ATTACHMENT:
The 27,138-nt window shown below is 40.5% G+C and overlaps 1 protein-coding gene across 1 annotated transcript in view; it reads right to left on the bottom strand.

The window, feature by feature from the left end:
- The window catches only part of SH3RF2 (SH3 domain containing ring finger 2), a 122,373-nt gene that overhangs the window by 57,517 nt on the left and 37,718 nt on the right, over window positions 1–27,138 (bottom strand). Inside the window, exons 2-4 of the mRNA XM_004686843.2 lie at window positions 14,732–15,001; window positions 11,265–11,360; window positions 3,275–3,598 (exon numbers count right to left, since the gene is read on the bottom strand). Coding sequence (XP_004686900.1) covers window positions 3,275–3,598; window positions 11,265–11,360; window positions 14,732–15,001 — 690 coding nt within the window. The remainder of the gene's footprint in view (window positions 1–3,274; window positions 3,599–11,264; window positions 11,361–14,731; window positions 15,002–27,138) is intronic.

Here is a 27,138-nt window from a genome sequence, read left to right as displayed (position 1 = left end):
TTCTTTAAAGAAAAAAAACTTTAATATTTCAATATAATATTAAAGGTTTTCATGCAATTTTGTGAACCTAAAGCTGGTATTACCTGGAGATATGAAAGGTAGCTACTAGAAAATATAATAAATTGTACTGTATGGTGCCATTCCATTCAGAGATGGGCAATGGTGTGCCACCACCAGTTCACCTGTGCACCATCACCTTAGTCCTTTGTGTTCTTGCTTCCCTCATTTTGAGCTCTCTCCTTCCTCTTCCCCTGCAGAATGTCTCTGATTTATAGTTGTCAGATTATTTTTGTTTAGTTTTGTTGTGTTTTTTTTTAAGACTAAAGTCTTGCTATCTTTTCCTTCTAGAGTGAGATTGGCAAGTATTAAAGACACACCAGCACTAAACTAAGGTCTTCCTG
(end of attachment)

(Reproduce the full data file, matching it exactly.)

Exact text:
The 27,138-nt window shown below is 40.5% G+C and overlaps 1 protein-coding gene across 1 annotated transcript in view; it reads right to left on the bottom strand.

The window, feature by feature from the left end:
- The window catches only part of SH3RF2 (SH3 domain containing ring finger 2), a 122,373-nt gene that overhangs the window by 57,517 nt on the left and 37,718 nt on the right, over window positions 1–27,138 (bottom strand). Inside the window, exons 2-4 of the mRNA XM_004686843.2 lie at window positions 14,732–15,001; window positions 11,265–11,360; window positions 3,275–3,598 (exon numbers count right to left, since the gene is read on the bottom strand). Coding sequence (XP_004686900.1) covers window positions 3,275–3,598; window positions 11,265–11,360; window positions 14,732–15,001 — 690 coding nt within the window. The remainder of the gene's footprint in view (window positions 1–3,274; window positions 3,599–11,264; window positions 11,361–14,731; window positions 15,002–27,138) is intronic.

Here is a 27,138-nt window from a genome sequence, read left to right as displayed (position 1 = left end):
TTCTTTAAAGAAAAAAAACTTTAATATTTCAATATAATATTAAAGGTTTTCATGCAATTTTGTGAACCTAAAGCTGGTATTACCTGGAGATATGAAAGGTAGCTACTAGAAAATATAATAAATTGTACTGTATGGTGCCATTCCATTCAGAGATGGGCAATGGTGTGCCACCACCAGTTCACCTGTGCACCATCACCTTAGTCCTTTGTGTTCTTGCTTCCCTCATTTTGAGCTCTCTCCTTCCTCTTCCCCTGCAGAATGTCTCTGATTTATAGTTGTCAGATTATTTTTGTTTAGTTTTGTTGTGTTTTTTTTTAAGACTAAAGTCTTGCTATCTTTTCCTTCTAGAGTGAGATTGGCAAGTATTAAAGACACACCAGCACTAAACTAAGGTCTTCCTG